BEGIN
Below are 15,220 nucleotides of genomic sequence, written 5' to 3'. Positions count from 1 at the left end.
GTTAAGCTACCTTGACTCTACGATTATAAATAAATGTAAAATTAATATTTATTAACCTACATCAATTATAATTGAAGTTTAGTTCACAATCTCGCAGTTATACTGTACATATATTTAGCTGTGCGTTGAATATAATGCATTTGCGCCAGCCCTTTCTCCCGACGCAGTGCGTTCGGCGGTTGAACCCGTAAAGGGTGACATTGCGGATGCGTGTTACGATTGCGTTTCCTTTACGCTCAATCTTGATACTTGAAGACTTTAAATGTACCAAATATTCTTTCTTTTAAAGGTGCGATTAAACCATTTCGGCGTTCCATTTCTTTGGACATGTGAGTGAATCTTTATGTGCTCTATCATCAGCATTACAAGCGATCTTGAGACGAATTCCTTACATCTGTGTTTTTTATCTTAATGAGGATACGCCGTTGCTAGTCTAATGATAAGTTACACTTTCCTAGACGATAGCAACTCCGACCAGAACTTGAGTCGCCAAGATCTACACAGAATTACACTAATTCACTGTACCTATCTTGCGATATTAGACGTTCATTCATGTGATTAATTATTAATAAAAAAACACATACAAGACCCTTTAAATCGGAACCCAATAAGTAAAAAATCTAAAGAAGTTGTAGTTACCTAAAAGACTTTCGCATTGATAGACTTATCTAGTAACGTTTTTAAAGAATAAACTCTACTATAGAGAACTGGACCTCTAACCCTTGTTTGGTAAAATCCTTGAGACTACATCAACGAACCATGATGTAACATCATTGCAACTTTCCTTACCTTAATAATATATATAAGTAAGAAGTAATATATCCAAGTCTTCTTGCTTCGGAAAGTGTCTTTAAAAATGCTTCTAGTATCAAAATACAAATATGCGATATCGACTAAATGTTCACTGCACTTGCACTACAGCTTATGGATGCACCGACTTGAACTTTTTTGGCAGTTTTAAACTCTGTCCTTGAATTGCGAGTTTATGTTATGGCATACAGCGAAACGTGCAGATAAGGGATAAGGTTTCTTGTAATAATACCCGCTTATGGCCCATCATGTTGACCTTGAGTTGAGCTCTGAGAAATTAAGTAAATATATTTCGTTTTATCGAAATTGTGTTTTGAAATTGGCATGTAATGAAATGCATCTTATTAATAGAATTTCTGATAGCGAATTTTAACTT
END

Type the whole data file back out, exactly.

Below are 15,220 nucleotides of genomic sequence, written 5' to 3'. Positions count from 1 at the left end.
GTTAAGCTACCTTGACTCTACGATTATAAATAAATGTAAAATTAATATTTATTAACCTACATCAATTATAATTGAAGTTTAGTTCACAATCTCGCAGTTATACTGTACATATATTTAGCTGTGCGTTGAATATAATGCATTTGCGCCAGCCCTTTCTCCCGACGCAGTGCGTTCGGCGGTTGAACCCGTAAAGGGTGACATTGCGGATGCGTGTTACGATTGCGTTTCCTTTACGCTCAATCTTGATACTTGAAGACTTTAAATGTACCAAATATTCTTTCTTTTAAAGGTGCGATTAAACCATTTCGGCGTTCCATTTCTTTGGACATGTGAGTGAATCTTTATGTGCTCTATCATCAGCATTACAAGCGATCTTGAGACGAATTCCTTACATCTGTGTTTTTTATCTTAATGAGGATACGCCGTTGCTAGTCTAATGATAAGTTACACTTTCCTAGACGATAGCAACTCCGACCAGAACTTGAGTCGCCAAGATCTACACAGAATTACACTAATTCACTGTACCTATCTTGCGATATTAGACGTTCATTCATGTGATTAATTATTAATAAAAAAACACATACAAGACCCTTTAAATCGGAACCCAATAAGTAAAAAATCTAAAGAAGTTGTAGTTACCTAAAAGACTTTCGCATTGATAGACTTATCTAGTAACGTTTTTAAAGAATAAACTCTACTATAGAGAACTGGACCTCTAACCCTTGTTTGGTAAAATCCTTGAGACTACATCAACGAACCATGATGTAACATCATTGCAACTTTCCTTACCTTAATAATATATATAAGTAAGAAGTAATATATCCAAGTCTTCTTGCTTCGGAAAGTGTCTTTAAAAATGCTTCTAGTATCAAAATACAAATATGCGATATCGACTAAATGTTCACTGCACTTGCACTACAGCTTATGGATGCACCGACTTGAACTTTTTTGGCAGTTTTAAACTCTGTCCTTGAATTGCGAGTTTATGTTATGGCATACAGCGAAACGTGCAGATAAGGGATAAGGTTTCTTGTAATAATACCCGCTTATGGCCCATCATGTTGACCTTGAGTTGAGCTCTGAGAAATTAAGTAAATATATTTCGTTTTATCGAAATTGTGTTTTGAAATTGGCATGTAATGAAATGCATCTTATTAATAGAATTTCTGATAGCGAATTTTAACTT